The credit for the success of reconstruction process solely goes to the earthquake survivors themselves who managed the money by borrowing loans from various sources.
In the last five years, Nepal has witnessed manifold ruptures. In 2015, devastating earthquakes struck Nepal. Five years later, the country has been engulfed by Covid-19 pandemic forcing the citizens to alter their ways of life. In between, a number of political events continued to produce 'little ruptures'. All these events have shaped our collective memory, which is often short-lived. But, there are several substantive encounters in our ongoing moments that lead us to reconnect and retrieve the reminiscence of the past events.
Memory of reconstruction
Similarly, the author of this article was impelled to hark back to the 2015 earthquake by viewing through a television program Baliyo Ghar, Surakshit Nepal, periodically telecasted by Kantipur Television. Thereby, the article engages with the idea of broadcasting media like television and the message it conveys. In this light, this piece charts out the author's reflection, who eventually came to know the scale of the reconstruction effort through this televised series.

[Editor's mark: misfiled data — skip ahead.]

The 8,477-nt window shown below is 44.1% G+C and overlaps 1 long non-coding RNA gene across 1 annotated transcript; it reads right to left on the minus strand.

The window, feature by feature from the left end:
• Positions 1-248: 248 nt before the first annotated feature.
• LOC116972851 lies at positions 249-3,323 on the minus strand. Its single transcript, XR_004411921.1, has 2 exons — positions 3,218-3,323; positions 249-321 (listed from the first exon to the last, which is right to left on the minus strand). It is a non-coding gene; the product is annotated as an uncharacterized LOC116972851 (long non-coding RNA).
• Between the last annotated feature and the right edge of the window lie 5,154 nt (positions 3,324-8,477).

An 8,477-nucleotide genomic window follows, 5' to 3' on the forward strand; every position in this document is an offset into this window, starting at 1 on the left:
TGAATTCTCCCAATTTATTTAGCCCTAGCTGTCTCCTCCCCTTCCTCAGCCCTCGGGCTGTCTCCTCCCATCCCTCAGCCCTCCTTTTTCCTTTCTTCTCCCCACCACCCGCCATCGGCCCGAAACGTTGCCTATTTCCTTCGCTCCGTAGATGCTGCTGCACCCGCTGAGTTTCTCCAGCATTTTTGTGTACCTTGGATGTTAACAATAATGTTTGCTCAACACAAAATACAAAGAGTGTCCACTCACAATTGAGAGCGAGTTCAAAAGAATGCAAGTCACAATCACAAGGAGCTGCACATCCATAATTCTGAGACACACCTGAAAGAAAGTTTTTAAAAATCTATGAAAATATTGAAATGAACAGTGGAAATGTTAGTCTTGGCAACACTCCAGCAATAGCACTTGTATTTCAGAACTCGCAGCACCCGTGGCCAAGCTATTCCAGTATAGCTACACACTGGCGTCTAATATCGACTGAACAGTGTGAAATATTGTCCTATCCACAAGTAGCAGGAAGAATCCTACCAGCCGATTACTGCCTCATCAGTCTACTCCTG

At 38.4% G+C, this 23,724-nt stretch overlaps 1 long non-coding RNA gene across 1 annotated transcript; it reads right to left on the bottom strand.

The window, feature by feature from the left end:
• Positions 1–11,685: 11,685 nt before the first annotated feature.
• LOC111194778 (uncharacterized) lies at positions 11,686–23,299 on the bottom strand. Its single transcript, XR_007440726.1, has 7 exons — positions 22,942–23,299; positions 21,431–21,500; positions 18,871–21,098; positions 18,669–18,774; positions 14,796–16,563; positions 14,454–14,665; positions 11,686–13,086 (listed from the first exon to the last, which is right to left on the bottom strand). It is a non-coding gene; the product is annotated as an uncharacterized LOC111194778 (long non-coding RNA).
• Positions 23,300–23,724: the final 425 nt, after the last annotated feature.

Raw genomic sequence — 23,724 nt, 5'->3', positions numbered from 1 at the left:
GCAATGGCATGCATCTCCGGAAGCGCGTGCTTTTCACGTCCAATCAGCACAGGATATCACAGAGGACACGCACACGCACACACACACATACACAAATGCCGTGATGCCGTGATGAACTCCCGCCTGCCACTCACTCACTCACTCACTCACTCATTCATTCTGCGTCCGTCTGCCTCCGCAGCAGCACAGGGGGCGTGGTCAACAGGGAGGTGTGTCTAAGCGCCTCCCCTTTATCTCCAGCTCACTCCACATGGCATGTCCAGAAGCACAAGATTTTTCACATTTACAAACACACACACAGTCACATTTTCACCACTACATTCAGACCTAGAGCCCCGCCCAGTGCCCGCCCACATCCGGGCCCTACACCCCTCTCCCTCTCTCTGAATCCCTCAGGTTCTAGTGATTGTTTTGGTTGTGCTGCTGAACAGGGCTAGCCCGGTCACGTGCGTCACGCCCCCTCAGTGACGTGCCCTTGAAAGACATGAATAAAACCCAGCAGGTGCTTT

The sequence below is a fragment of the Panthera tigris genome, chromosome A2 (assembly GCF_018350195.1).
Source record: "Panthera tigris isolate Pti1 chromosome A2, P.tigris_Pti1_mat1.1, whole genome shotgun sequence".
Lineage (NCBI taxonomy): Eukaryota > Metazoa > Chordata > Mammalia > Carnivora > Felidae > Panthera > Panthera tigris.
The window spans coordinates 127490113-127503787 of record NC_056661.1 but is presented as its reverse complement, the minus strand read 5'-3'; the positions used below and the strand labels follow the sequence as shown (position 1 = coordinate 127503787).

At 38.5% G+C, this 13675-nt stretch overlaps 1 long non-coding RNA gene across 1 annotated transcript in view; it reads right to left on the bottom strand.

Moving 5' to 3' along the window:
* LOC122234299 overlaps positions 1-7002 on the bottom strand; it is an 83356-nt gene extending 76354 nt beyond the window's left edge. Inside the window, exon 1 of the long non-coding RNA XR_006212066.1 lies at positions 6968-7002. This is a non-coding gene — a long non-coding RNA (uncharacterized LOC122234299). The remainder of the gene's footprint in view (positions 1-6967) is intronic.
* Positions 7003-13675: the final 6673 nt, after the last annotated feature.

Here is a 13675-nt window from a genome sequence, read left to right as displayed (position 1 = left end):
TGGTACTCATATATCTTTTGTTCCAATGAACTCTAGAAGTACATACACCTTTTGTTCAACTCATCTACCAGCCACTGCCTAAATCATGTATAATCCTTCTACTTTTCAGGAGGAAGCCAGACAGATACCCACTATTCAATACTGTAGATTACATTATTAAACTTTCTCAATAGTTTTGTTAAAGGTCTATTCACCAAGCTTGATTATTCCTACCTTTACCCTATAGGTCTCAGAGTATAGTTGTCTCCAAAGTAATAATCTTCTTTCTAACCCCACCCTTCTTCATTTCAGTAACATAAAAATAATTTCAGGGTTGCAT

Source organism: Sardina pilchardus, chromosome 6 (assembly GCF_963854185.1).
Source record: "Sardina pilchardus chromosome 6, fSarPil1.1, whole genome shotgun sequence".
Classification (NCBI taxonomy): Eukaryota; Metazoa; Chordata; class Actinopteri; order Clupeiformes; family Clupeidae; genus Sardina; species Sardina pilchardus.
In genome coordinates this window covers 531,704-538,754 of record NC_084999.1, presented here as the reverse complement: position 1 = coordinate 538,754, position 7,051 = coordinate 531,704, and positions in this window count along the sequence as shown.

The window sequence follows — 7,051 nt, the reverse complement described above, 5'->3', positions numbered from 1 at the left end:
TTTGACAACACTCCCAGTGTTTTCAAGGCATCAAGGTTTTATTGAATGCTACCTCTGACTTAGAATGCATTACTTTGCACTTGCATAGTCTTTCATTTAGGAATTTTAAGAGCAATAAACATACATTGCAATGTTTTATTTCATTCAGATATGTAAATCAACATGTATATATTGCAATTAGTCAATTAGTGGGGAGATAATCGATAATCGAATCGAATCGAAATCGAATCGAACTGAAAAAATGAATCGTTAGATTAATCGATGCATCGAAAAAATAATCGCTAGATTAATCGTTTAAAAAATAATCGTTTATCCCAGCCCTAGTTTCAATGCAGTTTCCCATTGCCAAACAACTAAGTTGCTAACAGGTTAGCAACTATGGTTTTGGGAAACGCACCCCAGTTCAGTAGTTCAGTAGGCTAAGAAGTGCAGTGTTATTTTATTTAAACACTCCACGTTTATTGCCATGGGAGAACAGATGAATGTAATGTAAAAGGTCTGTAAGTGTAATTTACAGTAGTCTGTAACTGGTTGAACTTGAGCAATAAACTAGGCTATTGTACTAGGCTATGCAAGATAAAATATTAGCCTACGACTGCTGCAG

Archiving events of historical significance is an important act. In today's time visual archiving should/could be an effective medium in doing so. Televisual of this type helps one understand various dimensions and layers of the reconstruction effort in Nepal. The encapsulated details of the lived experiences of those severely affected by the catastrophe and their untiring effort to overcome the situation could be understood and pondered over by watching this kind of show. This experience was particularly humbling for those who were relatively safe during the earthquake and did not experience the hardships brought about by the earthquake. The author too tried to imagine the aftereffects of the disaster upon those that bear the brunt. In fact, the author found the program as an instrumental conveyor through which the varied effects, especially the human effort to resurrect, of the earthquake could be understood to cushion the blow.